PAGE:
We were walking through a store when I heard a loud, thumping noise. I glanced to my right and noticed Zach’s communication device rhythmically drumming against a large, cardboard bin filled with area rugs. It seemed strange. He never banged his device against anything.
“Hey, Zach, don’t -“
I barely got three words out when his body also thumped against the bin. I glanced down, and his feet were pointed inward. I looked at his fluttering eyes and put my arms around his torso to steady him. Adrenaline surged.
His fixed eyes and now convulsing body told me a seizure had begun. If I didn’t get him to that nearby sofa or down to the floor safely, he would fall. Inches from the sofa, his legs buckled, and we both headed toward the hard floor.
All I could think of was his head. I used all my might to counteract gravity and somehow ease him to the floor. I think I was shouting something, but I can't recall what it was.
“Do you need help, ma’am?” A woman’s voice was behind me.
“Yes! Get an employee!” She took off to find someone while I went into crisis mode.
My purse tumbled, and his device skidded. I removed his noise-reducing headphones from his ears and ripped off the mask he so dutifully wore. My flip-flops came off, and I realized we were both sprawled on the floor.
"I am here. I am right here with you." I said, in hopes he could hear me.
Suddenly, about 10 people were standing behind the nearby sofa, lined up like fenceposts. Where had they come from so quickly??
Picture Credit: Media from Wix
It is heart-wrenching and stress-inducing to witness a seizure, and it is difficult to remember everything one should do in such circumstances. Flashes of information from first-aid training popped into my mind like soap bubbles. I was sweating.
“Relax…over there…you here me? Listen - tell him to relax his body!” A tall man called to me. Next to him, I saw a younger man with a name tag. He held a phone. I focused on him.
“How old is he? He calmly asked me.
I knew he called paramedics. I was watching for the rising and falling of Zach's chest. I was checking the color of his face and lips. Through my own heavy breathing, I spoke: I am here with you. I am taking care of you. You will be okay. I kept repeating that aloud.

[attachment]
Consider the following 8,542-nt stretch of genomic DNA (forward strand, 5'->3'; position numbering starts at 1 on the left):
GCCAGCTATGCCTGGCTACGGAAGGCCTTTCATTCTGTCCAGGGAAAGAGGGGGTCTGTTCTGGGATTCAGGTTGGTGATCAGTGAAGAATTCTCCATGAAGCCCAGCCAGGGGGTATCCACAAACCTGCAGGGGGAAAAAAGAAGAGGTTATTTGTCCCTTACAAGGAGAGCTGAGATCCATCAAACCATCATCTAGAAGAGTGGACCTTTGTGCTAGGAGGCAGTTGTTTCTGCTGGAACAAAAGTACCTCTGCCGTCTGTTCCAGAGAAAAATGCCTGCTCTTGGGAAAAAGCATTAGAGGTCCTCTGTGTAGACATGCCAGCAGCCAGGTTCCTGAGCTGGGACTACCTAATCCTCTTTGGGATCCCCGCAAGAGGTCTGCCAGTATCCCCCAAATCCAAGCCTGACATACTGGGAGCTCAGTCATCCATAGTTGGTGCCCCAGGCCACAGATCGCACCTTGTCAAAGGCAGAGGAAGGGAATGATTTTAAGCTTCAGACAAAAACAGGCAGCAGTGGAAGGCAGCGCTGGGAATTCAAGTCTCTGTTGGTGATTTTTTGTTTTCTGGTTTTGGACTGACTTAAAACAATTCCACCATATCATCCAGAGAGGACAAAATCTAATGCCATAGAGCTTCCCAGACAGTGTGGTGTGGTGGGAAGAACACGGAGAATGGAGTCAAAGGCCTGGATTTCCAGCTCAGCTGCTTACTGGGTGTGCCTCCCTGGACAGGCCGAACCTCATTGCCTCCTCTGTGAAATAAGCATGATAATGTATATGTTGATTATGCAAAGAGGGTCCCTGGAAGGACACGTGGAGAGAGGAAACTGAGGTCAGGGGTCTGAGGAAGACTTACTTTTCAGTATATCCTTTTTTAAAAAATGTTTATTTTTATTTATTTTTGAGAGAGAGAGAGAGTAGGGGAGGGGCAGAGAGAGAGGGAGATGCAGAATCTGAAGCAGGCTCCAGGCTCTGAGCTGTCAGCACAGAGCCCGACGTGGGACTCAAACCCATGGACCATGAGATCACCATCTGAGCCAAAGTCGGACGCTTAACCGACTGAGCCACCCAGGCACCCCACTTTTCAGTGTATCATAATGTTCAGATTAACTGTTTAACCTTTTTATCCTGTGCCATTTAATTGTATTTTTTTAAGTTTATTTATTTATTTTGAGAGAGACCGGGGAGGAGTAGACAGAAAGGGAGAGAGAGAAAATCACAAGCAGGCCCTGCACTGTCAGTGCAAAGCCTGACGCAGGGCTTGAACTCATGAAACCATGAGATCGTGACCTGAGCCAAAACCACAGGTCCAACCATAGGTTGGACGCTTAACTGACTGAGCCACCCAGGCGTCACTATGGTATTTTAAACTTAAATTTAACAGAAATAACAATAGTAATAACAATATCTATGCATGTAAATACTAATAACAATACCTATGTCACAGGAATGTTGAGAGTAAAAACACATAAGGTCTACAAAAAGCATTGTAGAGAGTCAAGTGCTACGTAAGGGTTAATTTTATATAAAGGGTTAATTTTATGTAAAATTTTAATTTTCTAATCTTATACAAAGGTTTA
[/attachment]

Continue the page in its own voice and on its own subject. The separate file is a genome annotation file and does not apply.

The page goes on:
All I wanted was to stop that from happening to him (which you can’t) and to cradle him in my arms (which you shouldn’t). It is quite a helpless feeling, witnessing a seizure, and I imagine it is a thousand times more intense for him.
“He’s coming out of it!” offered the older man. Indeed, Zach’s muscles began relaxing.
Check his pulse Call my husband Where did my phone go My knee hurts Take a deep breath
My shaking hands poked around the phone uncooperatively. Siri was of no use. I grabbed two pillows from the gray sofa near us and propped them under Zach. He had opened his eyes and was looking at me, bewildered.
“You are okay. We are in a store, and you had a seizure.” I stroked his face.
“911 wants to know if they should come,” said the young employee. I took a pulse. Whatever I reported to the employee, he reported to the 911 operator. I was impressed with his capability.
The rude fluorescent lights overhead made it seem like spotlights were on us. I told to the crowd that gathered that he was okay now…we were just going to sit there awhile. No ambulance. My fingers found their way, finally, to the right number, and my husband answered the call.
Within minutes he was there. I had gathered up the items that scattered in all directions. I became aware, again, of my knee. It was red and scraped, just like a child's knee after a fall from a bicycle.
Even though he’s 21, Zach is my child. I gazed at him, lying there on the white floor in the furniture section. When he was smaller, I could carry him, cradle him, scoop him up in my arms and hold him close. Now, he could carry me. I have to stand on tiptoes to kiss his cheek.
There he was, bolstered by pillows, helpless and recovering from a frightening episode of neurological chaos. His body turns against him in the literal blink of an eye. Seizures strike any time, any place, and there is no predicting them. No telling how long they will last. They are, for me, perpetual monsters under the bed which cannot be banished by the light of a table lamp.
The beloved Fred Rogers, reflecting on scary events everyone faces at some point, once said, “…my mother would say to me, ‘Look for the helpers. You will always find people who are helping.’ If you look for the helpers, you’ll know that there’s hope.”
The employee stood nearby and offered to bring us water. I was much obliged. The tall man walked by in the distance and waved to me. An elderly woman slowly approached the sofa, touched the back of it, and smiled and nodded in a gentle, subtle way. Another woman brought a wheelchair over in case we needed it.
There they were. The helpers. Even the people watching; I'd like to think they would have assisted if it was needed. Maybe their mere presence contributed support.
Everyone faces frightening moments, and it does not matter what age we are or what setting we are in when they occur. No telling, really, how long such moments will last, nor what their outcomes will be. But I think with some determination, some presence of mind, positive thinking, and support, anyone can pull through a scary situation.
Keri Horon is a writer, educator, and special needs parent. She joined Vest in 2019 as a Vest Success Manager.
She is also a Vest subscriber where she uses Vest to plan for the ongoing and future care of her precious son.